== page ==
Homily for the First Sunday of Advent, Year B 2020
Tiempo de lectura aprox: 2 minutos, 37 segundos
Abby is a staunch Catholic. She and her husband take seriously the teachings of the Church, especially on contraception and abortion. They have three children, and each of them was delivered through CS. Now, Abby is pregnant again, and her doctor is worried she may not survive another birth by CS. Abby is also afraid and so is her husband Greg. Obinna has just lost his job. His wife is a-stay-at home mother with two children. One of his kids is sick, and there is no money to pay the medical bills. And Obinna is tempted to try illegal drugs business.
All the characters in the above story, and in similar stories often than not ask one and the same question, ‘What should I do?’ There is no doubt they are in a kind of darkness, in a dilemma. Life has backed them into a corner. They are tempted to remove their gaze from God and focus only on themselves, on their own reality and suffering. That was Peter’s story in Matthew 14:29-31. Taking his eyes off the Lord, Peter became aware of the strong head wind, he took fright and began to sink. Do we not somehow sink when we are in situations like this?
I have sunk many times. I have sinned, and I have been in dark places where I have always wondered if there is ever going to be the light of a new day. The Advent Season captures these experiences. It tells a story of our struggles with the darkness of sin and evil, the darkness of ignorance and error, the darkness of sloth and complacency, the darkness of lust and addiction, the darkness of rigidity and libertarianism. It is amid these many and varied darkness (es) that we Christians speak of the hope, the expected return of the light of Christ into our darkness.
The Gospel reading today from Mark 13: 33-37 uses the Greek word (γρηγορεύω) gregoreo, which according to Mary Healy, the author of Catholic Commentary on the Gospel of Mark, means ‘Be on the watch’, stay awake, be on the lookout. For what? For the Second Coming of the Lord. His Second Coming would be just as His First Coming when He reoriented the world and set things right. It means to be in that state of being alert to what God is up to in any given circumstances. It is about being hopeful, being ready to spring like a lion crouching.
The imagery of the lion crouching, of the world getting ready for the return of the Lord says something very deep about the Advent Season. Firstly, it says Advent is not a time for us to be asleep. Sleep here means a kind of spiritual torpor, self-indulgence, or complacency. A state in which we do not care, we shut ourselves off in ourselves and we are not bothered about others. Advent is a time for us to stay awake, to keep our faith alive by caring about the good of God and others. We can only care about others and love them when we return our gaze towards God.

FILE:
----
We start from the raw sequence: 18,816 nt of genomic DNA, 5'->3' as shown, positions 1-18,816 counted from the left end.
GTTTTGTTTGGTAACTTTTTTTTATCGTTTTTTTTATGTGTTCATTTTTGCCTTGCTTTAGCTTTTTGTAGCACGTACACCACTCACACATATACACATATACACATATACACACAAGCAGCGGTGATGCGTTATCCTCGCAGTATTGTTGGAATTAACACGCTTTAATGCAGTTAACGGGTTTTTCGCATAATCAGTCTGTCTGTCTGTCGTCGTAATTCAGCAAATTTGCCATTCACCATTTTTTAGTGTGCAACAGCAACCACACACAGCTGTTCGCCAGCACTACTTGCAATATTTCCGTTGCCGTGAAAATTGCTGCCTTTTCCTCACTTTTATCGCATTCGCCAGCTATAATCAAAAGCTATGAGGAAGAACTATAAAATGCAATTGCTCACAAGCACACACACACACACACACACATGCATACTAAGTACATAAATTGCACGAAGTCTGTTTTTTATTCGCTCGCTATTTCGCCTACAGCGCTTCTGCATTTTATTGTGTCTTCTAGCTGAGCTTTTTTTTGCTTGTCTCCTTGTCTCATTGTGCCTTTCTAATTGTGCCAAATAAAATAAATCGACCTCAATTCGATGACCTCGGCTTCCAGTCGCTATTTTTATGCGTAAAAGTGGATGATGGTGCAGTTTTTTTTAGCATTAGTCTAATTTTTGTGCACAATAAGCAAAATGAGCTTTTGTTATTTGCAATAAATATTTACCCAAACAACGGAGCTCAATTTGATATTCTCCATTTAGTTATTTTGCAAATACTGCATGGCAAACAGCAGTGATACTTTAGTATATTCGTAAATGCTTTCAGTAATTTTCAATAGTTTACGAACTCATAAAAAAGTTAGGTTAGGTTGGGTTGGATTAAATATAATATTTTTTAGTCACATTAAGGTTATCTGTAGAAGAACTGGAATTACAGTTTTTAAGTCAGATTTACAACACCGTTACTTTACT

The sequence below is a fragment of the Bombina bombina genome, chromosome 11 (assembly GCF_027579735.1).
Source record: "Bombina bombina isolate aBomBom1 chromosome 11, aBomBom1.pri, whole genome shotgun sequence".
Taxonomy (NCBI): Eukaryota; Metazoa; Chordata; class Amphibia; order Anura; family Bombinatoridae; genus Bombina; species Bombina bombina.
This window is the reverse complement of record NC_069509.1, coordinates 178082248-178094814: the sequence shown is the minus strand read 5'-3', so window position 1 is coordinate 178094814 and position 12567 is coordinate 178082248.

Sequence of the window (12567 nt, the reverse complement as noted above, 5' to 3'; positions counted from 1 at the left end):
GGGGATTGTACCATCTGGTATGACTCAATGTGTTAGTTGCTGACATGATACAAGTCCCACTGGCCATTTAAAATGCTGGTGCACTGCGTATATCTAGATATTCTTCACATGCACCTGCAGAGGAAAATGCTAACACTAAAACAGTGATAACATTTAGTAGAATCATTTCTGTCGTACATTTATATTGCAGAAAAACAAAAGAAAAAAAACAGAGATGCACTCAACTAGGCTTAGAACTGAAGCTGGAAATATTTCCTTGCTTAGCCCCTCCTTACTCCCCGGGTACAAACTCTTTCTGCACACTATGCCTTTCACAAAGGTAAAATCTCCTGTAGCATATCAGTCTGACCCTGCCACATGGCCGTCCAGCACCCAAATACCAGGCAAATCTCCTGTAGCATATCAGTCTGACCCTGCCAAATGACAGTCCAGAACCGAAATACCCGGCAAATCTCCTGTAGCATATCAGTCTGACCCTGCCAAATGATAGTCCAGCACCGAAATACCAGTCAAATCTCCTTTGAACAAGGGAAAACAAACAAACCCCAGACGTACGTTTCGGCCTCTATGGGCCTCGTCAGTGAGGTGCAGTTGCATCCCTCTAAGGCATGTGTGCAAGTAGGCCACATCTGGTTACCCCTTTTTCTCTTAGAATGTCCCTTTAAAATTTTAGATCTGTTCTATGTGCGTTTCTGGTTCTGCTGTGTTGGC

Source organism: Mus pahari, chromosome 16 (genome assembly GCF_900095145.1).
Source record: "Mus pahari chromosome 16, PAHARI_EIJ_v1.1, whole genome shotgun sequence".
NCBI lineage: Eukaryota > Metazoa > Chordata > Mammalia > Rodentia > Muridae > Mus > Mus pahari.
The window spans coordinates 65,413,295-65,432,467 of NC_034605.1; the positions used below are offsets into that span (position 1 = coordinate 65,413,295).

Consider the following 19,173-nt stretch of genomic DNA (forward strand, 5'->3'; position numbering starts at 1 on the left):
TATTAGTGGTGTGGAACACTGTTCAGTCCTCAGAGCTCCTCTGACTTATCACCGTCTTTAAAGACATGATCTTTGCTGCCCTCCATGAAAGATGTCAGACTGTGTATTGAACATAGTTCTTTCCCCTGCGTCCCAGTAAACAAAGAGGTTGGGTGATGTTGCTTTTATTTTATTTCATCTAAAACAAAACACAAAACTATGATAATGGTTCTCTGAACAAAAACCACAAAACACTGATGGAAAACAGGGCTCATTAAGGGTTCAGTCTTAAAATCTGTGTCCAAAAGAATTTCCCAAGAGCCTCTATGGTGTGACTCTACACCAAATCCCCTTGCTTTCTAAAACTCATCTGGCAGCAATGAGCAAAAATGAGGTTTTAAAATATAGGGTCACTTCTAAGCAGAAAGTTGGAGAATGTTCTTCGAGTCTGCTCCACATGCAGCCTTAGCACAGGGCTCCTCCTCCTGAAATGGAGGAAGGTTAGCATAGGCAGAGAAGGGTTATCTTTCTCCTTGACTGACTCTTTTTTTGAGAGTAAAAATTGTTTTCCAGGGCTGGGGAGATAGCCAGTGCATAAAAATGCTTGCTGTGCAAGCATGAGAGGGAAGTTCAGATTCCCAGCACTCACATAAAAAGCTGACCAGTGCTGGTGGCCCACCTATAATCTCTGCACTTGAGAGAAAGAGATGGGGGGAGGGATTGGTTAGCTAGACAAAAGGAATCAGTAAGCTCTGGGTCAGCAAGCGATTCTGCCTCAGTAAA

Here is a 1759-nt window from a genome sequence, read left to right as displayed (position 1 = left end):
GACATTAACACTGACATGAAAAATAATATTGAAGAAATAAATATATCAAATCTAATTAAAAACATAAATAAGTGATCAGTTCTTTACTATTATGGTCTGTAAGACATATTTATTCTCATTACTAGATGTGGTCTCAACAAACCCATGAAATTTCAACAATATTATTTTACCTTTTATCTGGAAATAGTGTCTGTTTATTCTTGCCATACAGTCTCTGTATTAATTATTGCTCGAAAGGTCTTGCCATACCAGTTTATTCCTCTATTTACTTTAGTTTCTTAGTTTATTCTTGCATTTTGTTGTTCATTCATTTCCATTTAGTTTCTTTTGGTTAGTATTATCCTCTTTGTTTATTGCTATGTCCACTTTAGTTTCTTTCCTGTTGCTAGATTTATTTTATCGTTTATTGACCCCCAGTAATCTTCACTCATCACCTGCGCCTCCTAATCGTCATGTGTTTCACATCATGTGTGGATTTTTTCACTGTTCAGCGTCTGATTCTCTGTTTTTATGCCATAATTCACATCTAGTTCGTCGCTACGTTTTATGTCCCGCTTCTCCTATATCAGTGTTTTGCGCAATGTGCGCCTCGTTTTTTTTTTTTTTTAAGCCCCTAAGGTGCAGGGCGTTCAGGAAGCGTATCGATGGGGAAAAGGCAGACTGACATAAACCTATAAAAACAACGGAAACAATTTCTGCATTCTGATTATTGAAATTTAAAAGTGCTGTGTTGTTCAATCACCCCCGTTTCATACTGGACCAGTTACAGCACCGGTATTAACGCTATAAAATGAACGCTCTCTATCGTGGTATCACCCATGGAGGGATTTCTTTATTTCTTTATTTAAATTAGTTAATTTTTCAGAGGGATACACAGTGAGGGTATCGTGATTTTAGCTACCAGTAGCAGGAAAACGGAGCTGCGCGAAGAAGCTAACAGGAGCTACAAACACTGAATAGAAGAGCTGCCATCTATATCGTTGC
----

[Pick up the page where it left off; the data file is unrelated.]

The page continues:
Secondly, Advent is not about optimism. There is no place for optimism in the Christian story. But there is hope. There is that belief as Rabbi Johnathan Sacks once said that together we can make things better, together we can go through our moments of darkness, together we can wait for the dawn of light. Advent speaks of the courage to hope, to step out of our situation and look further, to look for the light of Christ that has already come and is to come again. Advent gives us the audacity to hope, to be expectant like a pregnant woman waiting to give birth.
This image of a pregnant woman seems to capture the essence of Advent. It tells us the woman carrying the pregnancy knows there is a child just as Advent tells the Church there is Christ, the light of the world. Despite this truth, the child can only be sensed dimly and most times, the mother and even her gynaecologists may misread the signs of the child in the womb. Similarly, we, members of the Church do sometimes misread the signs of the presence of Christ in the world. Thus, Advent is a kind of gestation period. We must stay awake and keep watch as a mother does.
To avoid misreading the signs of the time, Advent not only speaks of hope, but it also summons us to be patient. As an anonymous author said somewhere patience is the ability to keep a good attitude while we are waiting. This attitude in biblical theology is the beatitudes (Matthew 5:3-11). For Saint Thomas Aquinas it is simply the good of the enjoyment of God. In other words, there is no room for sloth, which Aquinas defines as an oppressive sorrow that makes us to neglect the good of God and neighbour. Advent calls us to be passionately involved in God’s saving work.
Fr Francis Afu